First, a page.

Bay Mussels (Mytilus trossulus) on Edmonds Ferry Dock, Washington State. Photo: brewbooks / flickr

By Christina Capatides
26 May 2018

(CBS News) – As more and more American communities grapple with opioid addiction, the human toll of the epidemic has grown in both scope and severity. And now, scientists at the Washington Department of Fish and Wildlife have found evidence that drug's impact has literally flowed downstream to affect marine life, as well.

Specifically, they used mussels as a barometer of pollution in the waters off Seattle, and discovered that oxycodone is now present enough in the marine environment there for shellfish to test positive.

Since mussels are "filter feeders," they absorb contaminants from their environment into their tissues in a concentrated way.  Scientists used cages to transplant clean mussels from an aquaculture source on Whidbey Island to 18 urbanized locations around Puget Sound. Several months later, they pulled those previously uncontaminated mussels back out of the urban waters and, together with the Puget Sound Institute, tested them again.

In three of the 18 locations, the mussels then tested positive for trace amounts of oxycodone. How, you ask?

When humans ingest opioids like oxycodone, they ultimately end up excreting traces of the drugs into the toilet. Those chemicals then end up in wastewater. And while many contaminants are filtered out of wastewater before it's released into the oceans, wastewater management systems can't entirely filter out drugs. Thus, opioids, antidepressants, the common chemotherapy drug Melphalan -- the mussels tested positive for all of them.

"What we eat and what we excrete goes into the Puget Sound," Jennifer Lanksbury, a biologist at the Washington Department of Fish and Wildlife, told CBS Seattle affiliate KIRO. "It's telling me there's a lot of people taking oxycodone in the Puget Sound area."

While mussels likely don't metabolize drugs like oxycodone, and thus wouldn't necessarily be physically harmed by the presence of it in their tissues, studies show that fish are not so lucky. In fact, scientists at the University of Utah recently discovered that, if given the opportunity, zebrafish will willingly dose themselves with opioids. Scientists say salmon and other fish might have a similar response. [more]

Mussels off Seattle coast test positive for opioids

By Jeff Rice
9 May 2018

(Puget Sound Institute) – The opioid epidemic has now hit the waters of Puget Sound. State agencies tracking pollution levels in Puget Sound have discovered traces of oxycodone in the tissues of native bay mussels (Mytilus trossulus) from Seattle and Bremerton area harbors.

The mussels were part of the state’s Puget Sound Mussel Monitoring Program. Every two years, scientists at the Washington Department of Fish and Wildlife (WDFW) transplant uncontaminated mussels from an aquaculture source on Whidbey Island to various locations in Puget Sound to study pollution levels. Mussels, which are filter feeders, concentrate contaminants from the local marine environment into their tissues. After two to three months at the transplant site, scientists analyze the contaminants in the collected mussel tissues.

The areas where the oxycodone-tainted mussels were sampled are considered highly urbanized and are not near any commercial shellfish beds. “You wouldn’t want to collect (and eat) mussels from these urban bays,” explained PSI’s Andy James, who assisted with the study. The oxycodone was found in amounts thousands of times lower than a therapeutic dose for humans and would not be expected to affect the mussels, which likely don’t metabolize the drug, James said. The findings may raise concerns for fish, however, which are known to respond to opioids. Lab studies show that zebrafish will learn to dose themselves with opioids, and scientists say salmon and other Puget Sound fish might have a similar response.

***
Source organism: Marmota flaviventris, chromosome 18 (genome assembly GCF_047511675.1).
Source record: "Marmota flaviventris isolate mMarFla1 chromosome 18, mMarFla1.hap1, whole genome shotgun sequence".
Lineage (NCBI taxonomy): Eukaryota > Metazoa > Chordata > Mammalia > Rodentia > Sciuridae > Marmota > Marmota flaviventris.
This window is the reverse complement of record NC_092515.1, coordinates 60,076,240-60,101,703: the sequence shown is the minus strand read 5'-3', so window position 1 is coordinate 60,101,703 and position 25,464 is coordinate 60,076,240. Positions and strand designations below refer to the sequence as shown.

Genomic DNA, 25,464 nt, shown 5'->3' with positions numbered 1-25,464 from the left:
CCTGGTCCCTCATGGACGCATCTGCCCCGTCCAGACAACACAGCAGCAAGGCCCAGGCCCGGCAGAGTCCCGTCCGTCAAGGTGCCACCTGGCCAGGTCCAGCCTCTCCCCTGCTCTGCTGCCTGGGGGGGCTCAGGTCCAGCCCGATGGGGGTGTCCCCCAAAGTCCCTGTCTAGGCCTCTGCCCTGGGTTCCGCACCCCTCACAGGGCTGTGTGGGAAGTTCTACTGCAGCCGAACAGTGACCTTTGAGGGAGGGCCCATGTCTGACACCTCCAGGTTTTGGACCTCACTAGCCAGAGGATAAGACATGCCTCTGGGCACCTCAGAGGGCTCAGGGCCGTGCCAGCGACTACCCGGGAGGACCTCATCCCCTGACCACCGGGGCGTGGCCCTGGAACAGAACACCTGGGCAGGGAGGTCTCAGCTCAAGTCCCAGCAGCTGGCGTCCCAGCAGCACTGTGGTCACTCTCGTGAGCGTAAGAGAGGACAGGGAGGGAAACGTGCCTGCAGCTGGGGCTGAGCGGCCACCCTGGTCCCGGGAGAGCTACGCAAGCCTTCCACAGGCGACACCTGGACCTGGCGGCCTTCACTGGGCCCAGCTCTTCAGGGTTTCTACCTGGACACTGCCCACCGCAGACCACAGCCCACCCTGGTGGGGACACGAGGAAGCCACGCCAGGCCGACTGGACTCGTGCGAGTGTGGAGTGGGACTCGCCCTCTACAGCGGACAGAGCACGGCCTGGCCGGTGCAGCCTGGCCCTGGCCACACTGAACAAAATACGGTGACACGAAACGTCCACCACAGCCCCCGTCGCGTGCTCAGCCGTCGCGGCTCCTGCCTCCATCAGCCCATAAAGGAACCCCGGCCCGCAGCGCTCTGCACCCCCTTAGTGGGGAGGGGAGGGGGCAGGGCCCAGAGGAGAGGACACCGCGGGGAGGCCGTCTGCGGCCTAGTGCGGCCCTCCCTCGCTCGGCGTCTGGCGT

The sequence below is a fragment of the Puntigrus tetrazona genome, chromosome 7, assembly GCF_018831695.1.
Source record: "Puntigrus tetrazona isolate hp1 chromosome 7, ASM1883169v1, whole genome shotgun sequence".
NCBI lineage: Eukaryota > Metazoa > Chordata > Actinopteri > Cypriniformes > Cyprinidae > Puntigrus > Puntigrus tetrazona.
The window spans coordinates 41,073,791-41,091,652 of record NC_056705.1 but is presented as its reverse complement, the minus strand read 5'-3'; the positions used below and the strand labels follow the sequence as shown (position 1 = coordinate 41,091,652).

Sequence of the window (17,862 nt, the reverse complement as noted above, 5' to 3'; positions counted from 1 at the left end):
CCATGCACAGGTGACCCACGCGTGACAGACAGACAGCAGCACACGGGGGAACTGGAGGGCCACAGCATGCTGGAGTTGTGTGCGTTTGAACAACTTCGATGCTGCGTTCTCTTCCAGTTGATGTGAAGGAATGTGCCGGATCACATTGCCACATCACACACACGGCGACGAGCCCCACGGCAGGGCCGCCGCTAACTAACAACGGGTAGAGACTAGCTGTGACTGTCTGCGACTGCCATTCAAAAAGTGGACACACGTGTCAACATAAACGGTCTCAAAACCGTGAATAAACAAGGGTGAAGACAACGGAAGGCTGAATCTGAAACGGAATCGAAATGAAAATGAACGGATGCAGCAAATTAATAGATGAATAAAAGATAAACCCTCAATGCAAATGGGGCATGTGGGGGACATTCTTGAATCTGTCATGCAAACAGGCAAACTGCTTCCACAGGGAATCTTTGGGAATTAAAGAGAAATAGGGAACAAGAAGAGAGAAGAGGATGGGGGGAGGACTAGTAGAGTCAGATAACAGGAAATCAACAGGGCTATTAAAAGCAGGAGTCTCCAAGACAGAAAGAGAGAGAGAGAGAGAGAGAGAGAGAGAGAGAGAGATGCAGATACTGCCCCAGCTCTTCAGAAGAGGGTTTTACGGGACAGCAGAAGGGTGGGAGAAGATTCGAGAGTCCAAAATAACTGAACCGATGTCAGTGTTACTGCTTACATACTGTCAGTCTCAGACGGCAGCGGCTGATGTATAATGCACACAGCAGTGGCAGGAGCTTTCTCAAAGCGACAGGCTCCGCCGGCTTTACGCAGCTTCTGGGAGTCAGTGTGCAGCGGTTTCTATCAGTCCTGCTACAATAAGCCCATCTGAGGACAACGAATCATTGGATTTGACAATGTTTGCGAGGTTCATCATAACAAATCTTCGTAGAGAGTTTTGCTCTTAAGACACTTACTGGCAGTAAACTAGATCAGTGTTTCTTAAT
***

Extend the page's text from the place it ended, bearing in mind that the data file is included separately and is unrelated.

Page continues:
Scientists typically find many chemical compounds in Puget Sound waters, ranging from pharmaceuticals to illicit drugs such as cocaine, but this is the first time that opioids have been discovered in local shellfish. The contaminants in this case are thought to be passed into Puget Sound through discharge from wastewater treatment plants. Even filtered wastewater can include traces of thousands of chemicals known as contaminants of emerging concern (CECs). Runoff from agriculture and stormwater are also common sources of CECs.

In addition to oxycodone, the mussels also showed high levels of the chemotherapy drug Melphalan, which is a potential carcinogen due to its interactions with DNA. The drug was found at  “levels where we might want to look at biological impacts,” said James. The mussels had ingested amounts of Melphalan relative by weight to a recommended dose for humans.

These Puget Sound mussel monitoring studies occur every two years and are currently funded by WDFW, the state’s Stormwater Action Monitoring program, and various other regional partners. The monitoring is led by Jennifer Lanksbury, of WDFW’s Toxics-focused Biological Observing System (TBiOS), along help from a host of citizen science volunteers from across Puget Sound. PSI’s Andy James worked with TBiOS on the chemical analysis and presented the findings at last month’s Salish Sea Ecosystem Conference.

James and his team at the University of Washington’s Center for Urban Waters in Tacoma are now using high resolution mass spectrometry to look for additional chemical exposures in the mussel tissues and to evaluate potential biological impacts on Puget Sound species.

Read more about mussel monitoring in the Encyclopedia of Puget Sound.

Bay mussels in Puget Sound show traces of oxycodone



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